, you could tell that Dreyer, like his bandmates musically, aged gracefully along with his age in terms of his songwriting and vocal delivery, like a dirty cygnet matured into a white swan. If that does not convince you, have a look on how he pens about witnessing his relationship crumbling down by anxiety in the blistering “Anxiety Panorama”, portraying her wrath in the bass-driven “View from Our Bedroom Window”, lamenting about the misery brought by the distancing relationship in the heavy “Footsteps at the Pond”, and the calming her down in the quiet-loud-dynamic highlight “There You Are (Hiding Place)”. Don’t expect the ambitious storytelling of “King Park” or frenzied moments like “A Departure” in this record, as here you can hear Dreyer at his most mature and natural, while continuing to be the focal point which made La Dispute such a remarkable band of the post-hardcore genre.
Amidst all the dynamic moments, the band also provided space for more tranquil and intimate moments, serving as the palette cleanser in the overall rocking record. Midway through the album, the band took us a trip “In Northern Michigan”, where the ambient track finds Dreyer recalls his peaceful, enjoyable trip there with his significant other, contrasting the suffocating, anguished present, all the while being accompanied with the droning, shoegaze-like guitar notes, the slightly overdriven guitar riffs, and sparse percussions. But it is the epic closer that is “You Ascendant” sends the intimate nature of the record to a breathtaking height, with Dreyer’s words are only accompanied by the sparse guitar strumming and drums, fit the stream-of-consciousness poem of Dreyer in the song, as he and his partner gradually overcome their inner pain, yet ultimately, the tension is maintained without breaking into a climax at all, as if the couple carried on with the scars created by the chaos, all the while walking out from the dark, toxic haze of grief and misery.
Even though the improvisational nature of the record led to its looser sound and less explosive when compared to their early works which could lead fans to lose interest, it nonetheless becomes the band’s return to form after the slightly disappointing Rooms of the House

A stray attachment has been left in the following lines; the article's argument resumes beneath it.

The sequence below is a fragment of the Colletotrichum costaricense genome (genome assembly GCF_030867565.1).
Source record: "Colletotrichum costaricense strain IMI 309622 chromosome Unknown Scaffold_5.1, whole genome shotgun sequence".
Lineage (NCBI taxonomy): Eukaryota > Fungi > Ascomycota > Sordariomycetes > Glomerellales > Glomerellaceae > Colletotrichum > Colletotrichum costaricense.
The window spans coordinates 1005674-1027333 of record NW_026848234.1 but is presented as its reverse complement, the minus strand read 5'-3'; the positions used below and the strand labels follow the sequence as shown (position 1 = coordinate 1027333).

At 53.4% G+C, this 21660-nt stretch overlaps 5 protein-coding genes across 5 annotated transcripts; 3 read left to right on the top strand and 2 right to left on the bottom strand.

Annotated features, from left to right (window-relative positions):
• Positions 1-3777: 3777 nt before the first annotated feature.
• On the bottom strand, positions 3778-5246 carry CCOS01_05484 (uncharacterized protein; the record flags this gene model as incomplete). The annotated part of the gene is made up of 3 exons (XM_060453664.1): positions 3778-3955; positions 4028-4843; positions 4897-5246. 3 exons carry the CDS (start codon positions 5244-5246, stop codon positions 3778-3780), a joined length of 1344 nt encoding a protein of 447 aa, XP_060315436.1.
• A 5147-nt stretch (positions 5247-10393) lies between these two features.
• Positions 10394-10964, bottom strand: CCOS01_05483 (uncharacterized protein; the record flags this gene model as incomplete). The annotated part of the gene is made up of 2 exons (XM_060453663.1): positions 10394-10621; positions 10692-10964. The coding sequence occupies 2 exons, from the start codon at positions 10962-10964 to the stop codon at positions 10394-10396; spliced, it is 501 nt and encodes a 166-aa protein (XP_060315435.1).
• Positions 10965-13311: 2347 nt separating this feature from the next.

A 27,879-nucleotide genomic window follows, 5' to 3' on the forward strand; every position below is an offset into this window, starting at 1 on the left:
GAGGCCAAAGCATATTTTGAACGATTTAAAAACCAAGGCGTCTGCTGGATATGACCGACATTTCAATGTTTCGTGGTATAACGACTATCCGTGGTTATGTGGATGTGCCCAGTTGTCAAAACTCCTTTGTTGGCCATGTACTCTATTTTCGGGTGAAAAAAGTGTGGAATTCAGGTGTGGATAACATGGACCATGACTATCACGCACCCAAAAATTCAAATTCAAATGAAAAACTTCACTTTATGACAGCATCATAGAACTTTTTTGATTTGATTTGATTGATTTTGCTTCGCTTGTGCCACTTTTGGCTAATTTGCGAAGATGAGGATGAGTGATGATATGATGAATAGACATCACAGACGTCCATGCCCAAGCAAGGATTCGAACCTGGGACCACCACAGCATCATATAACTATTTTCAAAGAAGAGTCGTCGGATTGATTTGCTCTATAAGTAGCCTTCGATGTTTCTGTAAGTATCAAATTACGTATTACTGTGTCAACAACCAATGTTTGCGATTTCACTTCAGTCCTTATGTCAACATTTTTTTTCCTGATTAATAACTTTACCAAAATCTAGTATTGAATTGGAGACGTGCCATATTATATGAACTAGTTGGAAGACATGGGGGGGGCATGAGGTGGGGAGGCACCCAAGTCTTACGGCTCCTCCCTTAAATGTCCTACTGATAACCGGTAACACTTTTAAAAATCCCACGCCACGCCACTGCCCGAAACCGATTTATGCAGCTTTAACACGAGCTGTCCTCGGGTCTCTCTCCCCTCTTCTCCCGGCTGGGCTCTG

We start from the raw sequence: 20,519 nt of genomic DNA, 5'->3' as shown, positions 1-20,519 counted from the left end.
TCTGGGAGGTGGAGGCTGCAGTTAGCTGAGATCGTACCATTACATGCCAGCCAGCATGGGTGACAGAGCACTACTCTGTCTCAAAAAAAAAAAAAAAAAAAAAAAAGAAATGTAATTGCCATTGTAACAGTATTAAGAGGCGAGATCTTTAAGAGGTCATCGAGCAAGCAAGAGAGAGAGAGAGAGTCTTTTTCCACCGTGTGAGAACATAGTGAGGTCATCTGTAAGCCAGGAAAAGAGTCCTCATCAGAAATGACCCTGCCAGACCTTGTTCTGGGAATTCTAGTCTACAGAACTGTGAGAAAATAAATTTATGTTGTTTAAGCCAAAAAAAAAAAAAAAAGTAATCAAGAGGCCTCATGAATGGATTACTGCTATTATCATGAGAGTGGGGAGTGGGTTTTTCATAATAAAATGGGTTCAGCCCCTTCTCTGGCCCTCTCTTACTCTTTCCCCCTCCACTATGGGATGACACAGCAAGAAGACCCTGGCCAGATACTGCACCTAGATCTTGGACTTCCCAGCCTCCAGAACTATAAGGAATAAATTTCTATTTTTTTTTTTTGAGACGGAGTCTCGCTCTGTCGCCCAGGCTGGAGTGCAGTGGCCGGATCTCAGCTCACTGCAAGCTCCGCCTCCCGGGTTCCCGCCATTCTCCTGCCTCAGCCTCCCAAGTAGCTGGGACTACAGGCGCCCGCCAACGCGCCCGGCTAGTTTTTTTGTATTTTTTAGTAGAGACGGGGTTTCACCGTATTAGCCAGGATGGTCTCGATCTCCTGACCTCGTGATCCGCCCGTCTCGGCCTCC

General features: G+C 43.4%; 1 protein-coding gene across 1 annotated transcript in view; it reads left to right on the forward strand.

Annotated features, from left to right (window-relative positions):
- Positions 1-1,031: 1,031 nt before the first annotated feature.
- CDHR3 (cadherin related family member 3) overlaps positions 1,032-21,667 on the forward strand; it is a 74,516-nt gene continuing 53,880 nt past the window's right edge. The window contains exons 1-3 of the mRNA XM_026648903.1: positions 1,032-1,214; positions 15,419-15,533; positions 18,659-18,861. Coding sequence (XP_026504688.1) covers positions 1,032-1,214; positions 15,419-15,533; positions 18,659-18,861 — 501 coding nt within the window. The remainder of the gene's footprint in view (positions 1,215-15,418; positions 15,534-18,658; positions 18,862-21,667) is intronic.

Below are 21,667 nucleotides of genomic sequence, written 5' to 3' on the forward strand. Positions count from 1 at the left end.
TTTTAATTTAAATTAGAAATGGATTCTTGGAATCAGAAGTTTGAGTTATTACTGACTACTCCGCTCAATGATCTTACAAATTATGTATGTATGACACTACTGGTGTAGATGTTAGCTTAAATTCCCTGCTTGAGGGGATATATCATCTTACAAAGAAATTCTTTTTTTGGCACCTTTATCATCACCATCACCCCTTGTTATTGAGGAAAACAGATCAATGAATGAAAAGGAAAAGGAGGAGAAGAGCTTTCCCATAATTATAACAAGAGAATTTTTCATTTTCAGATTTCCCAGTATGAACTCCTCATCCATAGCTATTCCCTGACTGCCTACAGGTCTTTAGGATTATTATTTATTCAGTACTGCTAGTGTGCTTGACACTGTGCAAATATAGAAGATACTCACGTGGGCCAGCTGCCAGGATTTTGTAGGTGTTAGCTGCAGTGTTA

, as well as the resulting culmination after three full-lengths and decade-long career. If anything, the album is a 2010s’ answer to Sufjan Stevens
, only to be more akin to the more personal trope, driven by the rumbling post-hardcore sonics of mewithoutyou
instead of the chiming indie-folk of Stevens himself, as it finds vocalist Dreyer outlined each snapshot of the grief with immaculate details with his poetic fiction, and his bandmates colored the pictures with their music, creating a metaphorical film that is vibrant as it is monochromatic. Not only La Dispute created a forum for unleashing their anguish and melancholy, but they also create one for their listeners. Like the Ramsays and their guests at the final chapter of To The Lighthouse
, the band finally swam above the grief and misery they lamented prior, and thus creating a highly remarkable tour de force in their decade long career, one that deserve a spot in any 2019 year-end list and even a decade-end list, and a audio poem collection that you could not help but listen repeatedly.
Personal Rating: 4.6/5
Fulton Street I
Fulton Street II
Rhodonite and Grief
There You Are (Hiding Place)